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  1.  81
    The a Priori Value and Feeling in Max Scheler and Wang Yangming.Yinghua Lu - 2014 - Asian Philosophy 24 (3):197-211.
    Following Mou Zongsan’s interpretation of Wang Yangming, this paper investigates the phenomenology of values and moral emotions in Max Scheler and the Confucian learning of heart, especially Wang Yangming. Part I illustrates the meaning of moral emotions in Confucianism and introduces Wang Yangming’s idea of pure knowing . Part II introduces Max Scheler’s idea of a priori value and feeling in order to explain how pure knowing could be both immanent and transcendental, both subjective and objective. Part III explores the (...)
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  2.  19
    Pure Knowing as Moral Feeling and Moral Cognition: Wang Yangming’s Phenomenology of Approval and Disapproval.Yinghua Lu - 2017 - Asian Philosophy 27 (4):309-323.
    The main goals of this paper are two. First, it articulates what kinds of knowing pure knowing is in its narrow sense pure knowing as the capacity of moral judgment; pure knowing as moral knowledge and standard. Besides, it analyses pure knowing’s different features through a phenomenological description. All these aspects of pure knowing are tied by moral feeling. Second, this paper addresses two sets of theoretical problems that have been raised in Confucian discourse with respect to pure knowing and (...)
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  3.  10
    Shame and the Confucian Idea of Yi.Yinghua Lu - 2018 - International Philosophical Quarterly 58 (1):5-18.
    This paper analyzes the relation between shame and a Confucian notion of yi, especially through discussions from Confucius and Mencius. Section one clarifies Mencius’s position that righteousness is both external and internal. Although this idea includes rules, it is primarily something intended by our innate moral feelings. Section two illustrates the point that if one’s action is not right, the feeling of shame spontaneously arises and motivates a self-correction. This section also clarifies the difference between the idea of shame in (...)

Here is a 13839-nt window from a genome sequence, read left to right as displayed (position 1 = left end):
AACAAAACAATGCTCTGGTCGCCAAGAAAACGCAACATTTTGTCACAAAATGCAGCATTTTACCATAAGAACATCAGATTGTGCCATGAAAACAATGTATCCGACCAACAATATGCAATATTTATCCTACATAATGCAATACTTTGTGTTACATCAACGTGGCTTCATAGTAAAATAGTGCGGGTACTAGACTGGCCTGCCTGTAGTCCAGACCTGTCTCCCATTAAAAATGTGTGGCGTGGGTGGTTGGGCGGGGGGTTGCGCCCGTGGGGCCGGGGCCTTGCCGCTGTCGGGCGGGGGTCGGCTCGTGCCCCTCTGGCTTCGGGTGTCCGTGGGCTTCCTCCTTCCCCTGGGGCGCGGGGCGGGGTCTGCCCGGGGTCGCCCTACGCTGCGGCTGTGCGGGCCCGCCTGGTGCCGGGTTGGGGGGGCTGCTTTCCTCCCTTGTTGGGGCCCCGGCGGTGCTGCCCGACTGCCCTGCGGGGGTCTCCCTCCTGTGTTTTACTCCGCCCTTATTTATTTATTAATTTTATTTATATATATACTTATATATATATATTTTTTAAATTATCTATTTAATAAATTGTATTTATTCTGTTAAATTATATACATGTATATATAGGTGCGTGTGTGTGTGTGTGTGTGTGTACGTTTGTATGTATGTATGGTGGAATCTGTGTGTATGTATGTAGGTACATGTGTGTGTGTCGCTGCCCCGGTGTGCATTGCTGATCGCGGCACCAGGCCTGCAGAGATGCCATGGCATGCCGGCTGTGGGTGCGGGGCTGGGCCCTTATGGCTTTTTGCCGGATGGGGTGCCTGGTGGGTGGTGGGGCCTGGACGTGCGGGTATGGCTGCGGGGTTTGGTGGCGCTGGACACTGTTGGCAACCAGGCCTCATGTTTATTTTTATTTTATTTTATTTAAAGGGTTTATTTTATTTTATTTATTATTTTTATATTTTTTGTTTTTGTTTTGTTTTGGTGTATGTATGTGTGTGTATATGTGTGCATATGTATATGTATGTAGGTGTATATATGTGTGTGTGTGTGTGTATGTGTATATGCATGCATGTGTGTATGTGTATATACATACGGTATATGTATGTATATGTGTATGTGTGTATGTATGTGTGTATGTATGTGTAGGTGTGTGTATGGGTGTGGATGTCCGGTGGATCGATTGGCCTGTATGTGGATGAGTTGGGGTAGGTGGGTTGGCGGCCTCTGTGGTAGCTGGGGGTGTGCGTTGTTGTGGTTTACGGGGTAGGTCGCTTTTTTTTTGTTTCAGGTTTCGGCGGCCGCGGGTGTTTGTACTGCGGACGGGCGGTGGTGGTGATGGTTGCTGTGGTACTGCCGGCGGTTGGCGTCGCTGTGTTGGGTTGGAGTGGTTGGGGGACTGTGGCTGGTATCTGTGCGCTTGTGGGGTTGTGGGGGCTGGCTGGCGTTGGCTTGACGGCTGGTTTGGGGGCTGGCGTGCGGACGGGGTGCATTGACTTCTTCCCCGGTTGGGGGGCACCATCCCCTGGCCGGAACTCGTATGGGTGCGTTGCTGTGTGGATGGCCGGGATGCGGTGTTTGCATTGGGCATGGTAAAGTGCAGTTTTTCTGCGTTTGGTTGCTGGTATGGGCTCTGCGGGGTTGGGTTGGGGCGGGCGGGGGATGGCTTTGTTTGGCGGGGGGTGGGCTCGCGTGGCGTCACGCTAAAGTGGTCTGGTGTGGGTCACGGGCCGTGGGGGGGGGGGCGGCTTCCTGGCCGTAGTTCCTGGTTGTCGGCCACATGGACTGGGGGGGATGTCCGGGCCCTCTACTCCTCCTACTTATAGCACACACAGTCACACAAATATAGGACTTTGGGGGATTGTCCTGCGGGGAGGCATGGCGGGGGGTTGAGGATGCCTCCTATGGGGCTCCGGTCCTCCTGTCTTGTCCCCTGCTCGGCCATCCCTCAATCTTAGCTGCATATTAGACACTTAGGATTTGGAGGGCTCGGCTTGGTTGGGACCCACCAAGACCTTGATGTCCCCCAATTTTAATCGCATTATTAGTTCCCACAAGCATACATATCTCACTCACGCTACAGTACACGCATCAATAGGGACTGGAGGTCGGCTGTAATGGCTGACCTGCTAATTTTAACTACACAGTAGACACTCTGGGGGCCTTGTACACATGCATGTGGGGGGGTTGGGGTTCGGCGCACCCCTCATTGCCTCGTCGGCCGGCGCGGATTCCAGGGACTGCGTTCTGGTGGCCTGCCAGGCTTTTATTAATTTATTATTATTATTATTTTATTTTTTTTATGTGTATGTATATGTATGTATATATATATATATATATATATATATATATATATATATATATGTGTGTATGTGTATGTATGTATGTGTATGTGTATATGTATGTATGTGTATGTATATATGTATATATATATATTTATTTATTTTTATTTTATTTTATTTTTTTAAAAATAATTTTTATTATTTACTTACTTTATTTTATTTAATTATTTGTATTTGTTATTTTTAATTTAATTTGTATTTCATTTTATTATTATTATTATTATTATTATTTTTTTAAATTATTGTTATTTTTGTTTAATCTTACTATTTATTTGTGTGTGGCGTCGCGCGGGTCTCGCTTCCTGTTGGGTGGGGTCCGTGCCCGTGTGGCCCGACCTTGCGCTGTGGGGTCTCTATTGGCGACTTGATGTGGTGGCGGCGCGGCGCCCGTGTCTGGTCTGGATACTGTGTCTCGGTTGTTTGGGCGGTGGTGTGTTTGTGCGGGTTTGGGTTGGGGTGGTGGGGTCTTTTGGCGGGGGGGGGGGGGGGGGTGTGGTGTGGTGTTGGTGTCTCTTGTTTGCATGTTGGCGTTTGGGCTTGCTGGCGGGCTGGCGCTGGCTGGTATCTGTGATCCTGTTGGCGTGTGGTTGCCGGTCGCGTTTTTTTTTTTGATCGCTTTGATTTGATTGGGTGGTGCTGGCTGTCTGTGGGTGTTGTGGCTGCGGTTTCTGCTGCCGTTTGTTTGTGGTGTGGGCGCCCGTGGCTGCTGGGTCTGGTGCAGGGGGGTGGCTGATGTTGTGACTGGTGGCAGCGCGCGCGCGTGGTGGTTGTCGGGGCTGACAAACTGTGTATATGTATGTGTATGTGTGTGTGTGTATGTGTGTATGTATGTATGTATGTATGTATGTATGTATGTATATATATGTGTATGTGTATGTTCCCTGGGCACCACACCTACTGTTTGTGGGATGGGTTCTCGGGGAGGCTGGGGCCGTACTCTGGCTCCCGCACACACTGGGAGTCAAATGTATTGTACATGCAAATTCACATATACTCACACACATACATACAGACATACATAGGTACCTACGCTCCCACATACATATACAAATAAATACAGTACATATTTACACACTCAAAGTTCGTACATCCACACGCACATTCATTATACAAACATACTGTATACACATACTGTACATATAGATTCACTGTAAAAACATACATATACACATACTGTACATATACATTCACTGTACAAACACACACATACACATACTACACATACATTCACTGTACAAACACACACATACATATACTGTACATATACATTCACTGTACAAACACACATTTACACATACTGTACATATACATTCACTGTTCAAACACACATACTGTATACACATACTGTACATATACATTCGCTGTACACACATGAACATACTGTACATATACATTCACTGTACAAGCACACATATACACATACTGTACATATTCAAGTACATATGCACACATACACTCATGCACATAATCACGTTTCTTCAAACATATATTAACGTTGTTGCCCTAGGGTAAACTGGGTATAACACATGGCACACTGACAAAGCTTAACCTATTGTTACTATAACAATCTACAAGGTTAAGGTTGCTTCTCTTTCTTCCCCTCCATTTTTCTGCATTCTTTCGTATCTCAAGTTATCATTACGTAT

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  4.  10
    Shame and the Confucian Idea of Yi in Advance.Yinghua Lu - forthcoming - International Philosophical Quarterly.
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  5.  4
    Wang Yangming's Theory of the Unity of Knowledge and Action Revisited: An Investigation From the Perspective of Moral Emotion.Yinghua Lu - 2019 - Philosophy East and West 69 (1):197-214.
    This article is an extension of my previous article, which describes pure knowing as the ability and criteria for making moral judgment.1 Due to apparent contradictions among Wang Yangming's statements, there are controversies over the evaluation and interpretation of Wang's idea of the relation between moral knowledge 2 and moral action. Generally, on the one hand, Wang admits that there are people who commit wrong actions even though they recognize that these actions are wrong. He claims not only that sages (...)
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  6.  12
    The Phenomenology of Shame: A Clarification in Light of Max Scheler and Confucianism.Yinghua Lu - 2018 - Continental Philosophy Review 51 (4):507-525.
    This paper will investigate the phenomenology of shame with referring to Max Scheler’s description of the phenomenon and to the tradition of Confucianism. Section I explores the conflict between spirit, life and pleasure in the experience of shame. Shame implies a hierarchy of value, and it is felt when there is a conflict among different values and when the agent intends to sacrifice a higher value for a lower one. Shame also takes place when one is treated by others as (...)
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  7.  13
    The Phenomenology of Respect: With Special Attention to Kant, Scheler, and Confucianism.Yinghua Lu - 2017 - Asian Philosophy 27 (2):112-126.
    In this paper, I focus on analyzing the manifestation and significance of respect. I first illustrate the two meanings of jing 敬 and their connection in Confucian classical texts, which is helpful to understand the Confucian phenomenology of respect. The two meanings are seriousness as a mind-state and respect as an intentional feeling. After clarifying this point, I undertake a phenomenological analysis of respect, in order to show that respect helps one to achieve moral pursuit. This analysis takes the Kantian (...)
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